Solution: Longest Common Subsequence

Let's solve the Longest Common Subsequence problem using Dynamic Programming.


Suppose you are given two strings. You need to find the length of the longest common subsequence between these two strings.

A subsequence is a string formed by removing some characters from the original string while maintaining the relative position of the remaining characters. For example, “abd” is a subsequence of “abcd”, where the removed character is “c”.

If there is no common subsequence, then return 0.


  • 11 \leq str1.length 500\leq 500
  • 11 \leq str2.length 500\leq 500
  • str1 and str2 contain only lowercase English characters.


So far, you’ve probably brainstormed some approaches and have an idea of how to solve this problem. Let’s explore some of these approaches and figure out which one to follow based on considerations such as time complexity and any implementation constraints.

Naive approach

A naive approach would be to compare the characters of both strings based on the following rules:

  • If the current characters of both strings match, we move one position ahead in both strings.

  • If the current characters of both strings do not match, we recursively calculate the maximum length of moving one character forward in any one of the two strings i.e., we check if moving a character forward in either the first string or the second will give us a longer subsequence.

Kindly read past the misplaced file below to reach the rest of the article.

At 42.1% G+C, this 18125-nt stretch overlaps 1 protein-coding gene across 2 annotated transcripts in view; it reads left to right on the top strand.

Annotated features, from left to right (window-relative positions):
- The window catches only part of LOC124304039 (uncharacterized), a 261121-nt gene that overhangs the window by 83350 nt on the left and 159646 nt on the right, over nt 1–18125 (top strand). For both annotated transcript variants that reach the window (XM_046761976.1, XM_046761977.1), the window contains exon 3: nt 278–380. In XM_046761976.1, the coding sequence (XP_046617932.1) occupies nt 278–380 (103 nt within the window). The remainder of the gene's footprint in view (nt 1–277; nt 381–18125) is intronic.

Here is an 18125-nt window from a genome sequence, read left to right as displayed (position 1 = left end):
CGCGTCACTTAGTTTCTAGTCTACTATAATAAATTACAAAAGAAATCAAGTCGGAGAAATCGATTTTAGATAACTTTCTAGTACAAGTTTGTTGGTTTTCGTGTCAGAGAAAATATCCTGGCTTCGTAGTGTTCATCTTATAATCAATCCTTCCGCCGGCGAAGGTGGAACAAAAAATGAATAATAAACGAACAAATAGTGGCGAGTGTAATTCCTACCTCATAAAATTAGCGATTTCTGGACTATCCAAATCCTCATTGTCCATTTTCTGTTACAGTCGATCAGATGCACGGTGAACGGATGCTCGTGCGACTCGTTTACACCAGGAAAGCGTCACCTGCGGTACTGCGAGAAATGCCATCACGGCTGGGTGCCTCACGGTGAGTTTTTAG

• If we reach the end of either of the two strings, we return 00.

The time complexity of the naive approach is O(2m+n)O(2^{m+n}), where mm and nn are the lengths of the two strings, respectively. The space complexity of this approach is O(n+m)O(n + m).

Optimized solution using dynamic programming

We are going to solve this problem with the help of the top-down approach of dynamic programming. The top-down solution, commonly known as the memoization technique, is an enhancement of the recursive solution. It overcomes the problem of calculating redundant solutions over and over again by storing them in an array. In the recursive approach, the following two variables kept changing:

  • The index, i, used to keep track of the current character in str1.

  • The index, j, used to keep track of the current character in str2.

We will use a 2D table, dp, with nn rows and mm columns to store the result at any given state. nn represents the length of str1 and and mm represents the length of str2. At any later time, if we encounter the same subproblem, we can return the stored result from the table with an O(1)O(1) lookup instead of recalculating that subproblem.

Let’s look at the following illustration to get a better understanding of the solution:

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